It’s almost a year now that I finally deactivated my Twitter account with no intention of going back to it. Like Ben Werdmuller in this article, I had a yearly ‘detox’ from the service. Coming back from it became harder and harder.

Twitter from 2007 to about 2011 (coincidentally the birth years of my children!) was amazing. It was definitely helpful in terms of my career, and I’m still in touch with people who I got to know via Twitter from that period.

But I don’t need it any more. I use various Fediverse accounts and LinkedIn to keep in touch with people personally and professionally. I also don’t share as much of my life as I used to online, partly because the world has changed and partly because therapy showed me it was all part of the mask I’m wearing.

So yes, let’s pour one out for Twitter, which if Musk’s acquisition goes ahead, is going to be a empty husk of what it was formerly. Life moves on.

For a few years, it was tradition that I’d go offline for the year at around Thanksgiving, to give myself some time to recover from the cognitive load of all those notifications. I don’t think the constant dopamine rush is in any way good for you, but the site’s function as a de facto town square has also helped me learn and grow. It’s a health hazard and an information firehose; a community and an attack vector for democracy. More than even Facebook, I think it’s defined the internet’s role in democratic society during the 21st century.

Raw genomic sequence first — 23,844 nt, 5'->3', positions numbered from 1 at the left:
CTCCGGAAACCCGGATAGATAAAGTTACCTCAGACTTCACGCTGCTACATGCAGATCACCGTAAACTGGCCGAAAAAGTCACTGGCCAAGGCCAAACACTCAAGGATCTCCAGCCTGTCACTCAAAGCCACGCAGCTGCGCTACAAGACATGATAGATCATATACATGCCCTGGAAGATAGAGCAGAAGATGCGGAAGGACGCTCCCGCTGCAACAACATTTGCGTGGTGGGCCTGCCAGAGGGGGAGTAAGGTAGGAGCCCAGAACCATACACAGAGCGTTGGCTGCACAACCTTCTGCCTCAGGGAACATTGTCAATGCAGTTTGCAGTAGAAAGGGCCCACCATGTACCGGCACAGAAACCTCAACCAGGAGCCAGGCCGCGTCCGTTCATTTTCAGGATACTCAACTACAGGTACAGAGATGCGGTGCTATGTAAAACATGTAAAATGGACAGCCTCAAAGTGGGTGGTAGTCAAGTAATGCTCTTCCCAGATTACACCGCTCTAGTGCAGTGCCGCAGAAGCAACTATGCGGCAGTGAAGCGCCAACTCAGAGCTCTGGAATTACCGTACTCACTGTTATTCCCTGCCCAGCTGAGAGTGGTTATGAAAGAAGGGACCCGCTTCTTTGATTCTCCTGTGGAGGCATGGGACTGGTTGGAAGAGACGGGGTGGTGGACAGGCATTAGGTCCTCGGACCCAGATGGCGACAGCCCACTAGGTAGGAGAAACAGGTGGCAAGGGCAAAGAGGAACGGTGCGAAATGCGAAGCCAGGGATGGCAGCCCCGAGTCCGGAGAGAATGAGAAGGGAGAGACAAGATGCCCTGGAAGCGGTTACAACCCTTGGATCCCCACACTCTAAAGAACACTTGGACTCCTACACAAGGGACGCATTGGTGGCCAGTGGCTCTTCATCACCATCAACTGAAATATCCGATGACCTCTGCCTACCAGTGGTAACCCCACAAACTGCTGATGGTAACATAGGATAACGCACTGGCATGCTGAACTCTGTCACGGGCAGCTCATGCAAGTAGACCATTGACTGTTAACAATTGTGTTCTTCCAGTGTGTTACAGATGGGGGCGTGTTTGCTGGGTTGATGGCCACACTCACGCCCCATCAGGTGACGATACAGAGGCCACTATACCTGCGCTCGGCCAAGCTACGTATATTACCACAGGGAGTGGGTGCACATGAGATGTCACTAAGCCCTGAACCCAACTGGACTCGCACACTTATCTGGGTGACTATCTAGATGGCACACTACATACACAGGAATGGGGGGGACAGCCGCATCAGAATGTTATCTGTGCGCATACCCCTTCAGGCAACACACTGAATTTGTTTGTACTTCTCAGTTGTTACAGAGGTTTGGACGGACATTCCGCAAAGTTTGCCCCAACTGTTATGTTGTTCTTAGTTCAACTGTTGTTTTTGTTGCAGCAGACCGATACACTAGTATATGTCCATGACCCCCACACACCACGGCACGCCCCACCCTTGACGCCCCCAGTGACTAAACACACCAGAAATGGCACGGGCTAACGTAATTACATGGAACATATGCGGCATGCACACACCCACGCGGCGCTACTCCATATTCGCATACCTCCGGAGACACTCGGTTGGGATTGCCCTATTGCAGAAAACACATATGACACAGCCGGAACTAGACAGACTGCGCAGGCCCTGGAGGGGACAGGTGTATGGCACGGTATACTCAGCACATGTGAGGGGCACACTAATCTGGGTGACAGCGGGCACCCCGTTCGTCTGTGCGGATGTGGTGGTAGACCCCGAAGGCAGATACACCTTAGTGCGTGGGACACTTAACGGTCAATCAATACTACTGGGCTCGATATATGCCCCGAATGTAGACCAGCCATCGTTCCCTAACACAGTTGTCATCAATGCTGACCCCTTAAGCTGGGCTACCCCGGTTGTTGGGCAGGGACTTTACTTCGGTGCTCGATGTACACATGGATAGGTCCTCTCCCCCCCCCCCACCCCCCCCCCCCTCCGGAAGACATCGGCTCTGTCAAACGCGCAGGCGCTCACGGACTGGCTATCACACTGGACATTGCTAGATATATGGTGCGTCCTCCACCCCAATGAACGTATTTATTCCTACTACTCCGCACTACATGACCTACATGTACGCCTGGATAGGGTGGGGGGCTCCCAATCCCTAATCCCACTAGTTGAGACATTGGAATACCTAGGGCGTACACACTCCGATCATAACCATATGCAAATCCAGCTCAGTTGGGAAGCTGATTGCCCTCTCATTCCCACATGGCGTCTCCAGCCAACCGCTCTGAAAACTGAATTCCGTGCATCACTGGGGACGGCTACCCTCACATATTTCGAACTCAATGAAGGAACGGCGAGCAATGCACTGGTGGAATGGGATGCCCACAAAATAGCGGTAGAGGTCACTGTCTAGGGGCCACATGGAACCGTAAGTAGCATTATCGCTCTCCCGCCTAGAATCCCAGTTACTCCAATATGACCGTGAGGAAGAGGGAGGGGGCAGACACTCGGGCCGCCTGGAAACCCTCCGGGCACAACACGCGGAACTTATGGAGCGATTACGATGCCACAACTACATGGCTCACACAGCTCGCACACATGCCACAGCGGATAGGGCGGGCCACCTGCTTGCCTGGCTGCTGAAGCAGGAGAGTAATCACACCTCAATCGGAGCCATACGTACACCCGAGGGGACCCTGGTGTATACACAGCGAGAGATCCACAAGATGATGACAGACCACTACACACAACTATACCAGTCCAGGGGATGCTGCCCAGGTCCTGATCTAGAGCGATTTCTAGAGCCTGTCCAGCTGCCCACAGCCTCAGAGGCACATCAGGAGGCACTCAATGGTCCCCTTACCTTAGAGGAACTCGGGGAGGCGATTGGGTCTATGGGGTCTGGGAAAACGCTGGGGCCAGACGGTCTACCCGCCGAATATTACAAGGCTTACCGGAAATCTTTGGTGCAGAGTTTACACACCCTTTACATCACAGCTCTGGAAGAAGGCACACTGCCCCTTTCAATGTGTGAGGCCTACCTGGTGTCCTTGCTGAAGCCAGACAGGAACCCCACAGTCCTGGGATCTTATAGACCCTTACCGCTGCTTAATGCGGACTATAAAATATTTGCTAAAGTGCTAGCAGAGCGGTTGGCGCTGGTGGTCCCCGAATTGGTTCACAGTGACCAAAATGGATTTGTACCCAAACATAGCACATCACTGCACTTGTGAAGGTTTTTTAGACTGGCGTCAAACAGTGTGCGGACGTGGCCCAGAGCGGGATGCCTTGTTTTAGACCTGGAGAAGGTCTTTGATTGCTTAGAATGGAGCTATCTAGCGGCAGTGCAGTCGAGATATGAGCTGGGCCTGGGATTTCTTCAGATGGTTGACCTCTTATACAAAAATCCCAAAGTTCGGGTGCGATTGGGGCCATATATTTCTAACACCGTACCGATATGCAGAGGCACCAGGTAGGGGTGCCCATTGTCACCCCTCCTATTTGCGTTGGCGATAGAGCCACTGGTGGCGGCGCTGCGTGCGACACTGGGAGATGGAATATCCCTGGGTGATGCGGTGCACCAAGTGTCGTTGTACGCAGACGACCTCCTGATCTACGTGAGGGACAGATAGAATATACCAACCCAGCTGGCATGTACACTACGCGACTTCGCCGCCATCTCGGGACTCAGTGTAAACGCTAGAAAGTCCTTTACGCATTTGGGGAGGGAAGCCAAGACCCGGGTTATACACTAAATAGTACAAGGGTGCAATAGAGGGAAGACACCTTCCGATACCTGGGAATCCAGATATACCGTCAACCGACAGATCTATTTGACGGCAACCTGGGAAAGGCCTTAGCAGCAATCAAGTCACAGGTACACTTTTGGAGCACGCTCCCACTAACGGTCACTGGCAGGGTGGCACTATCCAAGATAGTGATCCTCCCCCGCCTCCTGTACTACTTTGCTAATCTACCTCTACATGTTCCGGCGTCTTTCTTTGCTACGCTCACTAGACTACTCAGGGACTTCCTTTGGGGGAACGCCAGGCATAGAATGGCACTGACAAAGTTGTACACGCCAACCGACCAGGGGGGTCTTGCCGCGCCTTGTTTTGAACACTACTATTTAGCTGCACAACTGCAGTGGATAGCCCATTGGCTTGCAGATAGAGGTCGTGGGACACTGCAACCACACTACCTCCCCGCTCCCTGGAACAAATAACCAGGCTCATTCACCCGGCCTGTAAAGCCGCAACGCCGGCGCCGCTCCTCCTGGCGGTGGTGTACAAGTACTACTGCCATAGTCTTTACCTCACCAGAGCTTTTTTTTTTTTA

As big tech silos diminish in stature, the all-in-one town squares we’ve enjoyed on the internet are going to start to fade from view. In some ways, it’s akin to the decline of the broadcast television networks: whereas there used to be a handful of channels that entire nations tuned into together, we now enjoy content that’s fragmented over hundreds. The same will be true of our community hangouts and conversations. In the same way that broadcast television didn’t really capture the needs of the breadth of its audience but instead enjoyed its popularity because that’s what was there at the time, we’ll find that fragmented communities better fit the needs of the breadth of diverse society. It’s a natural evolution.

It’s also one that demands better community platforms. We’re still torn between 1994-era websites, 1996-era Internet forums, and 2002-era social networks, with some video sharing platforms in-between. We could use more innovation in this space: better spaces for different kinds of conversations (and particularly asynchronous ones), better applications of distributed identities, better ways to follow conversations across all the places we’re having them. This is a time for new ideas and experimentation.

Source: The end of Twitter |

Image: Nathan Dumlao